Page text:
The fact that the purchase of smuggled goods is profitable is confirmed by the savings indicated by the respondents – 16% of those who have bought smuggled goods last month indicate that they have saved up to 19 euros, 29% of smugglers have saved 20-50 euros, and 14% – even more than 50 euros the last month.

According to the experts of the 3rd National Forum on Smuggling, the volume of smuggled excisable goods is directly linked to the tax policy implemented in the country. The experience of EU countries shows that the increase in excise duty and, consequently, the increase in the price of a product stimulates consumers to engage in cross-border trade, buy a product on the illegal market or switch to cheaper substitutes.  As a result, an increase in the rate of excise duty may lead to a smaller decrease in consumption than initially planned, or even increase and further overconsumption (because of consumers building up stocks in cross-border shops, which may lead to overconsumption) and may not have a positive effect on the population. health status.

To eliminate incentives for cross-border shopping, it would be advisable to coordinate and harmonize excise tax rates between the Baltic States, not to radically increase excise tax rates and to implement excise tax reforms along with strengthening the capacity of law enforcement agencies and strengthening border controls. Any increase in the tax must be accompanied by smuggling prevention measures.

Unless the tax increase is accompanied by anti-smuggling measures, the impact of the tax on consumption could be neutral or even negative for the state budget, but the actual consumption of excisable goods will not decrease as a result.

A similar situation arises with so-called smokeless or alternative products. In Latvia, it was found out in 2019 using the top-down method that almost 32% of all e-cigarettes bought in the country are bought on illegal market. Meanwhile, as many as 50% of tobacco-free nicotine pads are purchased legally online (outside Latvia), but about 20% are illegally bought or imported into the country.

The fact that excisable  smuggling is a European problem is confirmed by an independent annual study by the international auditing company KPMG on the volume of cigarette smuggling in Europe. In 2020, the consumption of smuggled and counterfeit cigarettes in Latvia has risen sharply again, increasing by 5% and reaching 19.1% of the total market. This was the second highest increase in the whole of the European Union – the sales of illegal cigarettes grew faster only in France (by 9.4%). Consequently, Latvia's annual losses from unpaid taxes due to cigarette smuggling and counterfeiting amount to approximately 59 million euros, which is by 19 M euros more than in 2019.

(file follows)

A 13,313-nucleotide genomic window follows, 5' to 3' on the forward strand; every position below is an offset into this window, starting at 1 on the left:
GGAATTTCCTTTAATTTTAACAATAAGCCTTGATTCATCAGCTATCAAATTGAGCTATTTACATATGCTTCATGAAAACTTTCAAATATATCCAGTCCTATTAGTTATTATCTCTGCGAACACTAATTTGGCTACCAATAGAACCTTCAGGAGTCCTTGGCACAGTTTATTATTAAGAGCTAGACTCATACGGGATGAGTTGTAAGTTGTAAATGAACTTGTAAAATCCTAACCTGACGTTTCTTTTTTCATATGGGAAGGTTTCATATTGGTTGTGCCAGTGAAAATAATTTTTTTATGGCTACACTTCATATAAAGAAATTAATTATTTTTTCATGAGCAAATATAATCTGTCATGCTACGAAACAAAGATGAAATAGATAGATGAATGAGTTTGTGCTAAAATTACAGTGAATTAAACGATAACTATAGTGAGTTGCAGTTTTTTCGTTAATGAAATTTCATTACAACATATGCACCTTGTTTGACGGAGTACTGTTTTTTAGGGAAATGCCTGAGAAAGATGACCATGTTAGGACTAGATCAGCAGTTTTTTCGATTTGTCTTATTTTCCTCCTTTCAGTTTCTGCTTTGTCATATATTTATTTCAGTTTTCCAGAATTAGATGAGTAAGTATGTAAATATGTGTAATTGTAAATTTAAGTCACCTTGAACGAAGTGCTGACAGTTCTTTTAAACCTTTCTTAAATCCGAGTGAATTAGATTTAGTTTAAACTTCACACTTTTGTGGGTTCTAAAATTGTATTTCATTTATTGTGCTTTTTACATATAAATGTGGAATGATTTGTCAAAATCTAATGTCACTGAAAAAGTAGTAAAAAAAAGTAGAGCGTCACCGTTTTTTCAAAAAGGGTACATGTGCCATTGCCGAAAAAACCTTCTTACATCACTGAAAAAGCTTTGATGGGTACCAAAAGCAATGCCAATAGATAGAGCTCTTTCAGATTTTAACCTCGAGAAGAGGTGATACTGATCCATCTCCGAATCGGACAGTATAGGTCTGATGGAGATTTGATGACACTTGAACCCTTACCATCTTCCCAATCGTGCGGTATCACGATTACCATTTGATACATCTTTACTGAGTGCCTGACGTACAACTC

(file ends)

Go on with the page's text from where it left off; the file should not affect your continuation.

Belarus has historically been the largest country of origin for smuggled cigarettes imported into Latvia. Accordingly, in 2020, 291 million cigarettes or 67% of the total volume of smuggled goods came from Belarus. The main reason for the flow of smuggling is the significant differences in cigarette prices. The most popular cigarette brands that were smuggled into Latvia are NZ, Premier and Camel.

In Europe as a whole, consumption of illegal cigarettes (smuggling and counterfeiting) increased by 0.5% in 2020 to 7.8% of total consumption, and the total loss of uncollected taxes to European budgets is estimated at 8.5 billion euros. In addition, the study shows that the consumption of counterfeit cigarettes in Europe continues to grow rapidly, by 87% to 10.3 billion units, the highest in history.

The study of actual cigarette consumption carried out by "Nielsen" ("Empty Packs Survey") for the second quarter of 2021 also confirmed that smuggling has significant impact on legal trade and tax revenues. According to study data, in the second quarter of 2021 almost every fifth or 18.3% of consumed cigarettes had illegal origin. This is slightly less than in 2020.

According to researchers' estimates, the volumes of illegal production of counterfeit cigarettes in the country have increased at the same time, reaching 1.8% of the total volume of cigarettes consumed in Latvia. In total, the revenue not included in the state budget during this year because of smuggling and trade in illegal cigarettes could be at least 38 million euros.

3. The National Smuggling Forum “Fighting Smuggling - Challenges and Success” is organized by BASE and SSE Riga in cooperation with the research centre SKDS.